We all know the saying “buyer beware,” but sometimes it’s also “seller beware”.
Drew Silvers, sold a Ford Explorer on Craigslist only to end up in court over it. He did win but it’s an odd story.
The Explorer was ten years old and had 90,000 miles on the clock. It had no problems until about a month before posting it on Craigslist when the “check engine” light popped up due to a misfire. Turned out to be the DPFE (emissions device) and it was replaced. I drove the car every day for about a month without problems until someone finally emailed me about it.
The guy offered less than the selling price but I needed to sell the car so I accepted. During this time, I had my paperwork laid out on my coffee table, which included a receipt from the recent DPFE repair, the title to the vehicle, and two copies of an “as-is” bill of sale for us each to sign and keep. My friend counted the buyer’s $3,300 cash, the buyer and I each signed both copies of the bill of sale, and the title. He went on his way for me to never see him again… Or so I thought…
An Unhappy Customer
A couple of days later, I received a long, irritated ramble about how he was driving “my” car and it started skipping, choking, shaking, and running extremely rough. I sent him an email back and said it didn’t make any sense to me because I had been driving it just fine for about a month before hand.
Emails and constant phone calls continued and he told me to do the “right thing” and take the car back or reimburse him for the money he had spent on it so far, but I didn’t respond to him.
About three months later a letter came in the mail from the magistrate court in my county. He was suing me over the Explorer.
My witness and I headed to magistrate court. The guy made the mistake of changing his case from claiming damages to fraud. That meant the magistrate couldn’t hear the case and she had it transferred to the Supreme Court much to the surprise of the buyer. I assumed the problem was over.
About a month later I received a trial notice in the mail from Clerk of the Superior Court in Atlanta. The buyer had followed through and still had no attorney as his listing was filed under “pro-se”. The date was subsequently changed and the final trial date was set for about a year after selling him the Explorer.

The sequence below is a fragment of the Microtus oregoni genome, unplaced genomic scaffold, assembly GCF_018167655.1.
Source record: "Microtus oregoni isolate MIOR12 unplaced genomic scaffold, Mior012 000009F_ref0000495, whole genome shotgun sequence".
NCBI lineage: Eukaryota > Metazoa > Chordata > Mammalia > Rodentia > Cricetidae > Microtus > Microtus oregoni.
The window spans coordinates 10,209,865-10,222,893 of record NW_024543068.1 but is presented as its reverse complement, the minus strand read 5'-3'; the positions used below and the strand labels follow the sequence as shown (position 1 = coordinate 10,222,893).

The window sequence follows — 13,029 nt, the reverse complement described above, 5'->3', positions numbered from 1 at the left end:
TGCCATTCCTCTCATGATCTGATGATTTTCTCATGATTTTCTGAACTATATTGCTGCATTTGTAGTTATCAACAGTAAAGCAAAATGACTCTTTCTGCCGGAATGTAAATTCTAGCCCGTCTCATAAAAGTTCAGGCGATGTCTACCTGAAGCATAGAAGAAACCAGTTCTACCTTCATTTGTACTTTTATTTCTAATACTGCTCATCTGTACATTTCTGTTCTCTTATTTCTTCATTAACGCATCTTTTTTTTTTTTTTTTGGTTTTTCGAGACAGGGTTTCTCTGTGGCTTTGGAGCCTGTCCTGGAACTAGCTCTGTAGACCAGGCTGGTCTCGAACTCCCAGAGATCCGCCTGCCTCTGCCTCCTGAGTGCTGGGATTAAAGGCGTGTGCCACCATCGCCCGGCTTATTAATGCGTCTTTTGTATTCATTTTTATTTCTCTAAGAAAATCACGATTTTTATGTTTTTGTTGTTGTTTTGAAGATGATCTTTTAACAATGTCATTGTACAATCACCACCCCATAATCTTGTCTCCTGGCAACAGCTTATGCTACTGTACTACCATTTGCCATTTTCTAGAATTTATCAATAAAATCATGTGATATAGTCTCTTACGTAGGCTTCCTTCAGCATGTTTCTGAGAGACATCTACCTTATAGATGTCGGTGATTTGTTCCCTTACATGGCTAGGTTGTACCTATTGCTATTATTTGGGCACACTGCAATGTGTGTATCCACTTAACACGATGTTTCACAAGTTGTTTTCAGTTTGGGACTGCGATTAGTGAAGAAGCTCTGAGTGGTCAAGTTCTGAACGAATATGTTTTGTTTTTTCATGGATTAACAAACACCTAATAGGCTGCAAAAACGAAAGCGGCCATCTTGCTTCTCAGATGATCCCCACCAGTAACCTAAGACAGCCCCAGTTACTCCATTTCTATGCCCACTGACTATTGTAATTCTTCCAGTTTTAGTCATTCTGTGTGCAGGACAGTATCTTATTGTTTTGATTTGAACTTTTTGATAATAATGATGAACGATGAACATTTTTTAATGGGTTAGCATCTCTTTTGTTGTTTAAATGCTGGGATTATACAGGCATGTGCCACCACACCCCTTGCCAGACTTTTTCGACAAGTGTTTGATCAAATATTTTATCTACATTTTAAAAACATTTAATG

I went to court with my witness. The trial started and went exactly as I had thought and the buyer blamed me for selling him what he called a “fraudulent vehicle”, he called his girlfriend to the witness stand who really had nothing to say. The buyer had taken the Explorer to a Ford dealership and had them itemize everything which was not in new condition on the car and the “repair” total to bring it back to showroom condition was a hair over $10,000, which is the amount he was trying to push on me on top of the criminal charge. When it was my turn I did put the buyer on the witness stand and asked him about the “as-is” bill of sale he had signed, which he denied and said he wouldn’t ever put his name on such a thing. Then I took my copy of the bill of sale as well as the return receipt that he had signed when I changed the court date a few months before. I handed both of those documents to the judge so he could compare and he became even more angry and said “I’m no handwriting expert, but…please step down from the stand and take your seat.”
The judge told the buyer that he had no case, was well aware that the “as-is” bill of sale was legitimate, and it wouldn’t matter anyway because the state of Georgia falls under the “buyer beware” rule. We were then angrily asked to leave the court room as the judge’s face turned a nice red hue…
Be careful when buying or selling and always keep the correct documentation.
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